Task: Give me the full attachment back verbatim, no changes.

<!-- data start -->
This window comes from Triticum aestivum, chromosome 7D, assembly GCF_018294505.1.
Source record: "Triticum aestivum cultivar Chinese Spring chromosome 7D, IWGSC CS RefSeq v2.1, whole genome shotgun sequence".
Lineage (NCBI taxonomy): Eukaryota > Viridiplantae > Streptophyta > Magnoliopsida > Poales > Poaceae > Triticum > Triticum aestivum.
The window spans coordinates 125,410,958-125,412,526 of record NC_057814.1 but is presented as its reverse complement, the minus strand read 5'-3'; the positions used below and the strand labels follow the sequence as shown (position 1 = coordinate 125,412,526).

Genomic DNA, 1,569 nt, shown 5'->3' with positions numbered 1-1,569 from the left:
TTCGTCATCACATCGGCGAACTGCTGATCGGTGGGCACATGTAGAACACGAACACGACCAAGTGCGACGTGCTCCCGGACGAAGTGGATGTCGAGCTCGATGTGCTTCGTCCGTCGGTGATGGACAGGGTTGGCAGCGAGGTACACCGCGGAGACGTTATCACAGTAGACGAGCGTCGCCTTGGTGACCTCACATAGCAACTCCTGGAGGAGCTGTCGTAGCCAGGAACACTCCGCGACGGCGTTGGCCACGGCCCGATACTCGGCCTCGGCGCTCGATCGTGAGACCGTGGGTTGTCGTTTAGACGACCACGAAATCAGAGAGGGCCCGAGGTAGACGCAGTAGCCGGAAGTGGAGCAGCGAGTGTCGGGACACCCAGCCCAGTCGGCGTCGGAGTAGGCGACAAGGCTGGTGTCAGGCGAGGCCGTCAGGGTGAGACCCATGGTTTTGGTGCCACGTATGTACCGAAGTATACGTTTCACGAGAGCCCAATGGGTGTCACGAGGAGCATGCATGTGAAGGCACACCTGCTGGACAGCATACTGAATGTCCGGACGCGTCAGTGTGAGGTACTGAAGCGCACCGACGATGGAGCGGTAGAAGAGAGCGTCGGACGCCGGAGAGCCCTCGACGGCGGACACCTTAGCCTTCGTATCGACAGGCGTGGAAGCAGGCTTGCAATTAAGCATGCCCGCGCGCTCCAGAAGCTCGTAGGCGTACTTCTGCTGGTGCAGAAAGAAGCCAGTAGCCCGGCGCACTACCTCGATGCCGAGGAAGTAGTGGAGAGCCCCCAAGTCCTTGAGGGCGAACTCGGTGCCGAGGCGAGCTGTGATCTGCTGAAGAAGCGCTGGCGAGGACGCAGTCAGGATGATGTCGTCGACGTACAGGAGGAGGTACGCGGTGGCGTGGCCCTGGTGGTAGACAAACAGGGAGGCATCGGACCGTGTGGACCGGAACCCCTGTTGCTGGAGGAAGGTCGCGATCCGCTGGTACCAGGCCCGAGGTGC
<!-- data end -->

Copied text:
This window comes from Triticum aestivum, chromosome 7D, assembly GCF_018294505.1.
Source record: "Triticum aestivum cultivar Chinese Spring chromosome 7D, IWGSC CS RefSeq v2.1, whole genome shotgun sequence".
Lineage (NCBI taxonomy): Eukaryota > Viridiplantae > Streptophyta > Magnoliopsida > Poales > Poaceae > Triticum > Triticum aestivum.
The window spans coordinates 125,410,958-125,412,526 of record NC_057814.1 but is presented as its reverse complement, the minus strand read 5'-3'; the positions used below and the strand labels follow the sequence as shown (position 1 = coordinate 125,412,526).

Genomic DNA, 1,569 nt, shown 5'->3' with positions numbered 1-1,569 from the left:
TTCGTCATCACATCGGCGAACTGCTGATCGGTGGGCACATGTAGAACACGAACACGACCAAGTGCGACGTGCTCCCGGACGAAGTGGATGTCGAGCTCGATGTGCTTCGTCCGTCGGTGATGGACAGGGTTGGCAGCGAGGTACACCGCGGAGACGTTATCACAGTAGACGAGCGTCGCCTTGGTGACCTCACATAGCAACTCCTGGAGGAGCTGTCGTAGCCAGGAACACTCCGCGACGGCGTTGGCCACGGCCCGATACTCGGCCTCGGCGCTCGATCGTGAGACCGTGGGTTGTCGTTTAGACGACCACGAAATCAGAGAGGGCCCGAGGTAGACGCAGTAGCCGGAAGTGGAGCAGCGAGTGTCGGGACACCCAGCCCAGTCGGCGTCGGAGTAGGCGACAAGGCTGGTGTCAGGCGAGGCCGTCAGGGTGAGACCCATGGTTTTGGTGCCACGTATGTACCGAAGTATACGTTTCACGAGAGCCCAATGGGTGTCACGAGGAGCATGCATGTGAAGGCACACCTGCTGGACAGCATACTGAATGTCCGGACGCGTCAGTGTGAGGTACTGAAGCGCACCGACGATGGAGCGGTAGAAGAGAGCGTCGGACGCCGGAGAGCCCTCGACGGCGGACACCTTAGCCTTCGTATCGACAGGCGTGGAAGCAGGCTTGCAATTAAGCATGCCCGCGCGCTCCAGAAGCTCGTAGGCGTACTTCTGCTGGTGCAGAAAGAAGCCAGTAGCCCGGCGCACTACCTCGATGCCGAGGAAGTAGTGGAGAGCCCCCAAGTCCTTGAGGGCGAACTCGGTGCCGAGGCGAGCTGTGATCTGCTGAAGAAGCGCTGGCGAGGACGCAGTCAGGATGATGTCGTCGACGTACAGGAGGAGGTACGCGGTGGCGTGGCCCTGGTGGTAGACAAACAGGGAGGCATCGGACCGTGTGGACCGGAACCCCTGTTGCTGGAGGAAGGTCGCGATCCGCTGGTACCAGGCCCGAGGTGC